Unless you’re from the great Garden State, New Jersey, you likely aren’t familiar with the dark horse of breakfast meats. Part mystery, with a dash of allure, let us introduce you to pork roll. On the surface, one might confuse it with Canadian bacon or even bologna (which it most certainly is not), but you’d be hard-pressed to visit a bagel shop or diner in New Jersey that doesn’t serve pork roll as one of their breakfast meat options alongside other everyday staples like bacon and sausage. To add even more mystery to the cheap eat, if you crossed the bridge over to Manhattan, it would be near-impossible to find.
Anyone born and raised in New Jersey has been feasting since birth on the sliced meat that not only holds a candle to other breakfast meats but blows them out of the water. It’s been there to console after a night of too many libations, and it even has its own national day of celebration. We would gladly pass up the overpriced brunch avocado toast for a pork roll, egg, and cheese, with salt, pepper, and ketchup on a roll (the most popular way to order it). This meat is so popular that there are two entire food festivals dedicated to it, yet the words "pork roll" are rarely spoken across the state lines. Let’s solve the mystery and discover the truth about pork roll.
Pork roll is a processed pork product
Before we can take a look at the cultural significance and history of the salty meat, just what exactly is pork roll? According to Eater, pork roll is a processed pork product. Prior to it being smoked, it’s mixed with a combo of spices, salt, and preservatives and then sugar-cured. Originally only available in a tube-like casing (similar to how you’d expect unsliced meats at the deli counter to look), it is now available pre-sliced and packaged in the refrigerated meat section.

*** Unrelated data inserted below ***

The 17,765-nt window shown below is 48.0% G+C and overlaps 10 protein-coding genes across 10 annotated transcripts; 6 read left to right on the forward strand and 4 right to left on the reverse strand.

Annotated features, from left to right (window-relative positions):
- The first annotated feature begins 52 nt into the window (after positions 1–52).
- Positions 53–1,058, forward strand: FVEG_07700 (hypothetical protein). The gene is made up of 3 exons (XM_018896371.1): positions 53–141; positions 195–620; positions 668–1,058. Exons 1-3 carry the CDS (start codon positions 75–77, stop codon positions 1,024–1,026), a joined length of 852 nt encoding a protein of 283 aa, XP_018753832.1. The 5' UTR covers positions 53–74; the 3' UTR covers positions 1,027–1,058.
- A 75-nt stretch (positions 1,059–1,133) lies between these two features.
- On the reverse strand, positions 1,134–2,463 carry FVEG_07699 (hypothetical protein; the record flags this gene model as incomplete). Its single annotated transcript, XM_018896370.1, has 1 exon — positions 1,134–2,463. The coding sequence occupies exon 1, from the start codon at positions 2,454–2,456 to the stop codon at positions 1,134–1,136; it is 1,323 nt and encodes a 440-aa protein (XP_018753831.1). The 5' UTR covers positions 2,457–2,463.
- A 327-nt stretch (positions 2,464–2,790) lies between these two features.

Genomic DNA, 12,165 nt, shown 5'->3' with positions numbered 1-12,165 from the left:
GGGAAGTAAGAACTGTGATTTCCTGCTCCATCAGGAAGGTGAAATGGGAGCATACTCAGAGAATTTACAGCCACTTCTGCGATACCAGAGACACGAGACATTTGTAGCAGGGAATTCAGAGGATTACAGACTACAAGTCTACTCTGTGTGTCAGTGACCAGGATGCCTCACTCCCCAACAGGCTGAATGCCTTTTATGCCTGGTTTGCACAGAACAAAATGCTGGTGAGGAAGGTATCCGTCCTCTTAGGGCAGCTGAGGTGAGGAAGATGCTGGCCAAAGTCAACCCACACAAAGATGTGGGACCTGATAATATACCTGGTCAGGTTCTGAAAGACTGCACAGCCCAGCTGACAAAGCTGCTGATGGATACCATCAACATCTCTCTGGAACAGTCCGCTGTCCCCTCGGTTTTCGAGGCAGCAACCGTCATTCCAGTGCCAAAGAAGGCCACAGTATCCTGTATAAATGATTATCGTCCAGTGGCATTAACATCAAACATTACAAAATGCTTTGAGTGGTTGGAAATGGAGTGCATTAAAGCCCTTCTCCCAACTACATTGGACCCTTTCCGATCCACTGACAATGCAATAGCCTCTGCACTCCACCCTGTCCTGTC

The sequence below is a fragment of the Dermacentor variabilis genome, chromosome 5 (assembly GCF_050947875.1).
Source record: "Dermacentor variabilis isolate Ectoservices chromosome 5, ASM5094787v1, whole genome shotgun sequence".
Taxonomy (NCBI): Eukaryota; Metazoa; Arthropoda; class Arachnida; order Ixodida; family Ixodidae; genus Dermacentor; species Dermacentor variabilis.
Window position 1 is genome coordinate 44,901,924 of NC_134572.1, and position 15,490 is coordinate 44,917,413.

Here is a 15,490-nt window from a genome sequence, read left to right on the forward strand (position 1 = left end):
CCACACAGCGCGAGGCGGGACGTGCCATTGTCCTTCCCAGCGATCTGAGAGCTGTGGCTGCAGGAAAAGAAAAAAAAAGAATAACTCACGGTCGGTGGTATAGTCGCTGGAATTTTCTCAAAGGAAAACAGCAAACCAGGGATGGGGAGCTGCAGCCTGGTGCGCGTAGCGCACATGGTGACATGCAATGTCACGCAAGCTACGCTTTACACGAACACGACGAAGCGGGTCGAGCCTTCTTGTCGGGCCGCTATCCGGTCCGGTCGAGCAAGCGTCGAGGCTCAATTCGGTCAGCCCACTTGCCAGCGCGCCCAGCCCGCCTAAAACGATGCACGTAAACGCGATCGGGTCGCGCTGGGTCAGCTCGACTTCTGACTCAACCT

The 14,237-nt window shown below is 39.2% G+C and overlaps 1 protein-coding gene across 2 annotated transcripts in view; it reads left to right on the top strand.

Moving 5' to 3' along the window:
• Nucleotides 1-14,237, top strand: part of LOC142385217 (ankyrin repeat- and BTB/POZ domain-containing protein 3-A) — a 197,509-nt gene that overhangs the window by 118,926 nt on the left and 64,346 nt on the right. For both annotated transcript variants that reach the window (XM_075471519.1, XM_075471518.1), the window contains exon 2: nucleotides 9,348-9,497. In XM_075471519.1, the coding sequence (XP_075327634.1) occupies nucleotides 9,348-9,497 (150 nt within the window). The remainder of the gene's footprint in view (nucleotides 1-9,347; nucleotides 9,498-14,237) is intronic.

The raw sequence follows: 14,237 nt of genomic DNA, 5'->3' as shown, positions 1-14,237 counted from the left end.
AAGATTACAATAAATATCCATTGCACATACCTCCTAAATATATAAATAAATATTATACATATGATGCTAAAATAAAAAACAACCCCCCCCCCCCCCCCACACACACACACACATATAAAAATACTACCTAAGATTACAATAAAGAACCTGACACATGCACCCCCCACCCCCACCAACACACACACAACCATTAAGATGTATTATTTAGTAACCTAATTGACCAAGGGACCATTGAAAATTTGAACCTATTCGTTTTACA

Pork roll comes fully cooked and in circular form, but you’d be hard-pressed to find a person who would consume it in that state. The preferred method of cooking is frying it up directly on a flat top or in a stove top skillet. While it is our favorite breakfast meat, there are no limitations to when and how you may consume it. It’s perfectly acceptable in the morning on a bagel or devoured in the evening on a roll. It won’t earn any accolades for its health benefits, but it is delicious, plain and simple. The flavor of this salty processed meat product is unique and sets it apart from others.
Pork roll’s origins may be on the battlefield
Pork roll has been clouded by mystery since its creation long ago. The early history of the salted breakfast staple is tied to George Washington and happens to be highly debated to this day, much like the "pork roll" versus "Taylor Ham" debate (more on that one later). The Battle of Trenton was a small engagement that took place during the American Revolutionary War in 1776. It was December in New Jersey, which meant it was cold, and a solution had to be found for just what would keep Washington and his soldiers from going hungry.
It’s long been rumored that pork roll was the answer. Given its heavily processed nature, the packaged rolls of minced meat (plus likely some questionable ingredients) could easily survive those harsh winter conditions. It came with the added bonus of being super portable, as they could carry around the salted pork product in roll form. Whether true or not, we’ll gladly hold on to the mental image of a stoic and fearless George Washington bravely crossing the Delaware River with a log of pork roll in tow.
"Taylor Ham" is a brand name (and the OG pork roll)